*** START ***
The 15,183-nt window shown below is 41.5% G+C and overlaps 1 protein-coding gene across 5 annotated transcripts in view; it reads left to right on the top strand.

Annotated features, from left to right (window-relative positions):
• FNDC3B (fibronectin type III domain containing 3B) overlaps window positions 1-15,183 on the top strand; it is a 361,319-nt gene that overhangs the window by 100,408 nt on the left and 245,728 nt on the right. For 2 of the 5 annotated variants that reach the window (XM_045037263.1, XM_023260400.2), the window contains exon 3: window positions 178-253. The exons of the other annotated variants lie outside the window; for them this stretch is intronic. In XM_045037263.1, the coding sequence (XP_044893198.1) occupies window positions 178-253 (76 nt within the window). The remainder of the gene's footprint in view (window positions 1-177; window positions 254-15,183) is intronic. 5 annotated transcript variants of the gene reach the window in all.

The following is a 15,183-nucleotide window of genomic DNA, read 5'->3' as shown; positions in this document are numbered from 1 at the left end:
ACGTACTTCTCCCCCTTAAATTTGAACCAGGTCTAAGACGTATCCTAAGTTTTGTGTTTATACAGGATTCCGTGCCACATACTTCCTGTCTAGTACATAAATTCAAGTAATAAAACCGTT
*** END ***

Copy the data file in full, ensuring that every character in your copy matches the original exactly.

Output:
The 15,183-nt window shown below is 41.5% G+C and overlaps 1 protein-coding gene across 5 annotated transcripts in view; it reads left to right on the top strand.

Annotated features, from left to right (window-relative positions):
• FNDC3B (fibronectin type III domain containing 3B) overlaps window positions 1-15,183 on the top strand; it is a 361,319-nt gene that overhangs the window by 100,408 nt on the left and 245,728 nt on the right. For 2 of the 5 annotated variants that reach the window (XM_045037263.1, XM_023260400.2), the window contains exon 3: window positions 178-253. The exons of the other annotated variants lie outside the window; for them this stretch is intronic. In XM_045037263.1, the coding sequence (XP_044893198.1) occupies window positions 178-253 (76 nt within the window). The remainder of the gene's footprint in view (window positions 1-177; window positions 254-15,183) is intronic. 5 annotated transcript variants of the gene reach the window in all.

The following is a 15,183-nucleotide window of genomic DNA, read 5'->3' as shown; positions in this document are numbered from 1 at the left end:
ACGTACTTCTCCCCCTTAAATTTGAACCAGGTCTAAGACGTATCCTAAGTTTTGTGTTTATACAGGATTCCGTGCCACATACTTCCTGTCTAGTACATAAATTCAAGTAATAAAACCGTT